How Can I Become a Labor Relations Manager?

Research what it takes to become a labor relations manager. Learn about education requirements, job duties, median wages and job outlook to find out if this is the career for you. Schools offering Human Resource Management degrees can also be found in these popular choices.

What Is a Labor Relations Manager?

Labor relations managers work closely with both employees and other company managers to handle issues related to employment policies. This might entail creating labor contracts and negotiating their terms as well as establishing wages and addressing employee grievances. They may also work to secure fair benefits for company employees. Take a look at the table below for education requirements, essential responsibilities and salary potential in this field.

Degree Required Bachelor's degree (minimum)
Education Field of Study Labor Relations, Human Resource Management and Business Administration
Key Responsibilities Create employee benefits and training programs, monitor contract compliance, address complaints
Certification Professional in Human Resources (PHR) credential is voluntary
Job Growth (2018-28) 7% for all human resources managers*
Median Salary (2018) $113,300 for all human resources managers*

Source: *U.S. Bureau of Labor Statistics

What Duties Does a Labor Relations Manager Perform?

You will lead a staff in the creation and execution of employee benefits and training programs. You may also compile compensation and economics data for company management to utilize during contract negotiations with unions. After a contract is signed, you will be responsible for ensuring that all details of the contract are abided by, and you will deal with non-compliance issues and complaints that arise. It will be necessary for you to have broad knowledge of compensation practices, health benefits, pensions, employment law and collective bargaining procedures. If a company doesn't have a union, you will work directly with the employees rather than with union representatives.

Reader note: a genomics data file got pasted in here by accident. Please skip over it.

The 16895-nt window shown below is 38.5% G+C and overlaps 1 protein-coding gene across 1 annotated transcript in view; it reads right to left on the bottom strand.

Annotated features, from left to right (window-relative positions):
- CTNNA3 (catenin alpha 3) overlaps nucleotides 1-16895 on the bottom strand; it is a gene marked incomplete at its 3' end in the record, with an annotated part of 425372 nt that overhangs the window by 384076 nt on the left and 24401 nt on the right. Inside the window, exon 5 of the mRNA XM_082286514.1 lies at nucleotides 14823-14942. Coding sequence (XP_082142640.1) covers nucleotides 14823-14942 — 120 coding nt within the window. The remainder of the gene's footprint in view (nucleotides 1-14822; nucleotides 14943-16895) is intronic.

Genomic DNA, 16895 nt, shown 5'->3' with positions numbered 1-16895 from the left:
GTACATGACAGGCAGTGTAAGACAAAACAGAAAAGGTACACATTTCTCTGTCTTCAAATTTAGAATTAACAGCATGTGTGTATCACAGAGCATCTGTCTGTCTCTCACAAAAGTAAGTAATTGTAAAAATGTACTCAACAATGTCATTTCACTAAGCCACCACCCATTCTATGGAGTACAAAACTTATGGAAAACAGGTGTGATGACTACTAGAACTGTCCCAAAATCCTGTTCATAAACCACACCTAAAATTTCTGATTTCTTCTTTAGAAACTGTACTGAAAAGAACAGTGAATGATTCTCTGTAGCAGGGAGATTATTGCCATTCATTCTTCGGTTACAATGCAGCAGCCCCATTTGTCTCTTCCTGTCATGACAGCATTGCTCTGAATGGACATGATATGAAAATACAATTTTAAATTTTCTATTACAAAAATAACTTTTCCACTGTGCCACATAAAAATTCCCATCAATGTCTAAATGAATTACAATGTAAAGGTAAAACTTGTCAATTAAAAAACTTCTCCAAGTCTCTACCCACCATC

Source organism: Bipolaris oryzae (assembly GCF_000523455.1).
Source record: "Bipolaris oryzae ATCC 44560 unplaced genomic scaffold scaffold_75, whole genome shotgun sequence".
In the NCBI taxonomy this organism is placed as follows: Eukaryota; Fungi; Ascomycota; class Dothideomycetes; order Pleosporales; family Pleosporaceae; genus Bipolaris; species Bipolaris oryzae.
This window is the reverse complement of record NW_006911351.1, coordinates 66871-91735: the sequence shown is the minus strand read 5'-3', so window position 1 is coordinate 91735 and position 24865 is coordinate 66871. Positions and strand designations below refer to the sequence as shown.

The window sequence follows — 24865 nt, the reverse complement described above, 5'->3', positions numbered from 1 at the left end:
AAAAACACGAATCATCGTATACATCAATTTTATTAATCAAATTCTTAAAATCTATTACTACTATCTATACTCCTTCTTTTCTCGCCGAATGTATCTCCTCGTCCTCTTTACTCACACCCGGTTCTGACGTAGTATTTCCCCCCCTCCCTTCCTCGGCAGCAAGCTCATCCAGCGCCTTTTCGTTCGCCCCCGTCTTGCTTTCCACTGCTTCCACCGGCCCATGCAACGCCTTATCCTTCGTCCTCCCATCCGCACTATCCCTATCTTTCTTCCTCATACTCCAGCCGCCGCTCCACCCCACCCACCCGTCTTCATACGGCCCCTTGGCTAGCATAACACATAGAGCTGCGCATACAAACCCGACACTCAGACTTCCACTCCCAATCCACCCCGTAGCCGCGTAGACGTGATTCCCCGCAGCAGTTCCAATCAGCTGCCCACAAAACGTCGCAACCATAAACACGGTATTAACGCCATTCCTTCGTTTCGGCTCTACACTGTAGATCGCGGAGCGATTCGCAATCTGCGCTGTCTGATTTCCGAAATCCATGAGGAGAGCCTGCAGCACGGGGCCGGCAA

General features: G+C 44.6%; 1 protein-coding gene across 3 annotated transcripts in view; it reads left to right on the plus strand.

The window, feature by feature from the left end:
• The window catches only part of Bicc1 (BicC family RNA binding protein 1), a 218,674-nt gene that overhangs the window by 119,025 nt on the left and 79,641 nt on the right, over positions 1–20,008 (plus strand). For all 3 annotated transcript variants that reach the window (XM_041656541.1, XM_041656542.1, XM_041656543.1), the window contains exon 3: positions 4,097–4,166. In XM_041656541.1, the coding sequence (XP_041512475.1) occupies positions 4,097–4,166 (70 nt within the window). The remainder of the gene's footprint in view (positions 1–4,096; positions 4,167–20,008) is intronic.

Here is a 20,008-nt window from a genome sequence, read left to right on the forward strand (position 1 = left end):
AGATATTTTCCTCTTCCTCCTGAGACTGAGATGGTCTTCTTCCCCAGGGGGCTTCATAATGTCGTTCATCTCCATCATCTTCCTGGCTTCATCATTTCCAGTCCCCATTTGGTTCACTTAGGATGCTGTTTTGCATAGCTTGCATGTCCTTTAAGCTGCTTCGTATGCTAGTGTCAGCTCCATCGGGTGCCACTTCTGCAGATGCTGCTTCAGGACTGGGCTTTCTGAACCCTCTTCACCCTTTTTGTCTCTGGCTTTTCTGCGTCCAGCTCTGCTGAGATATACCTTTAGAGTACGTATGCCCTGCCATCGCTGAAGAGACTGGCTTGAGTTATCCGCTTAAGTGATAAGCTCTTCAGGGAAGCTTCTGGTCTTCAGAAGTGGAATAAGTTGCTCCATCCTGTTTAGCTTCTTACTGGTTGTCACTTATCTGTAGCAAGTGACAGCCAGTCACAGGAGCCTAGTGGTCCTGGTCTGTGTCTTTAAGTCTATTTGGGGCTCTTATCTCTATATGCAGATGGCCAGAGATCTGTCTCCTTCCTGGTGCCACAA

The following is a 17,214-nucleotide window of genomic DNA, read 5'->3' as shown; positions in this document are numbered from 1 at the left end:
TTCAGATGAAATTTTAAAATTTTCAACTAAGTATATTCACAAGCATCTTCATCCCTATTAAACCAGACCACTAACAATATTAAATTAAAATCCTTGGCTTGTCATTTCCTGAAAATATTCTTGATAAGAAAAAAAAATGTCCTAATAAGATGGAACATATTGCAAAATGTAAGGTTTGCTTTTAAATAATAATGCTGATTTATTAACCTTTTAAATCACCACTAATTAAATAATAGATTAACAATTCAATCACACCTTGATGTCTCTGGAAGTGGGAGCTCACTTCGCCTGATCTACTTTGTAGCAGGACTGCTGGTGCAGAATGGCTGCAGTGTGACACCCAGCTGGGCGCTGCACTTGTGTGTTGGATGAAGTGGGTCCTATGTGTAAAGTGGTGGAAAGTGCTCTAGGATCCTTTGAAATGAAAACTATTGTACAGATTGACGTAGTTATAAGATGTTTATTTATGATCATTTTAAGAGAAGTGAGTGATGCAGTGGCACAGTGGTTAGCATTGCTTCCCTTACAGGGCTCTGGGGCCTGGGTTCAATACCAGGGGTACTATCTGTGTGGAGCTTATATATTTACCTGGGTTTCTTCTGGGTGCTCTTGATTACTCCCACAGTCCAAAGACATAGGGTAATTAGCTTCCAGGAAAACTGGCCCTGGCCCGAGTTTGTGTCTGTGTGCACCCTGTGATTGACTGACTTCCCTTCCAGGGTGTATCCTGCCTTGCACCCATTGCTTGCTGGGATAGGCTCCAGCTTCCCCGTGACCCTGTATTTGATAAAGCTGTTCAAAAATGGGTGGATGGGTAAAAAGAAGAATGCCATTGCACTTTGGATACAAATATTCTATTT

What Education Is Necessary?

A bachelor's degree is required to work in this profession; relevant majors include labor relations, human resource management and business administration. Labor relations and human resource management classes will focus on work dynamics, conflict resolution, labor laws and business ethics. As a business administration major, you'll take courses in management, economics and communications. These degree programs can be completed in four years, and some schools offer online classes.

The U. S. Bureau of Labor Statistics emphasizes the growing need for labor relations managers to obtain graduate degrees ( For admission into a human resources or labor relations master's degree program, you must take either the Graduate Record Examination (GRE) or Graduate Management Admission Test (GMAT). Once in the program, coursework will include the study of negotiation practices, compensation analysis, human behavior and labor economics. You can earn a master's degree in 2-3 years, and after graduation you may find work with a company, government agency or labor union.

Industry Certification

The HR Certification Institute offers the Professional in Human Resources (PHR) certification for professionals seeking to prepare for career advancement and further develop their management and labor relations skills. You can qualify to take the 225-question exam if you have a bachelor's degree and two years of work experience (

What Are Some Related Alternative Careers?

You may also be interested in a number of other human resources-related professions. For example, you could pursue a career as a compensation and benefits manager. These professionals focus exclusively on employee wages and benefit packages. You could also work as a training and development coordinator, which involves planning and directing various training courses and programs to enhance the skill sets of company employees.

To continue researching, browse degree options below for course curriculum, prerequisites and financial aid information. Or, learn more about the subject by reading the related articles below:

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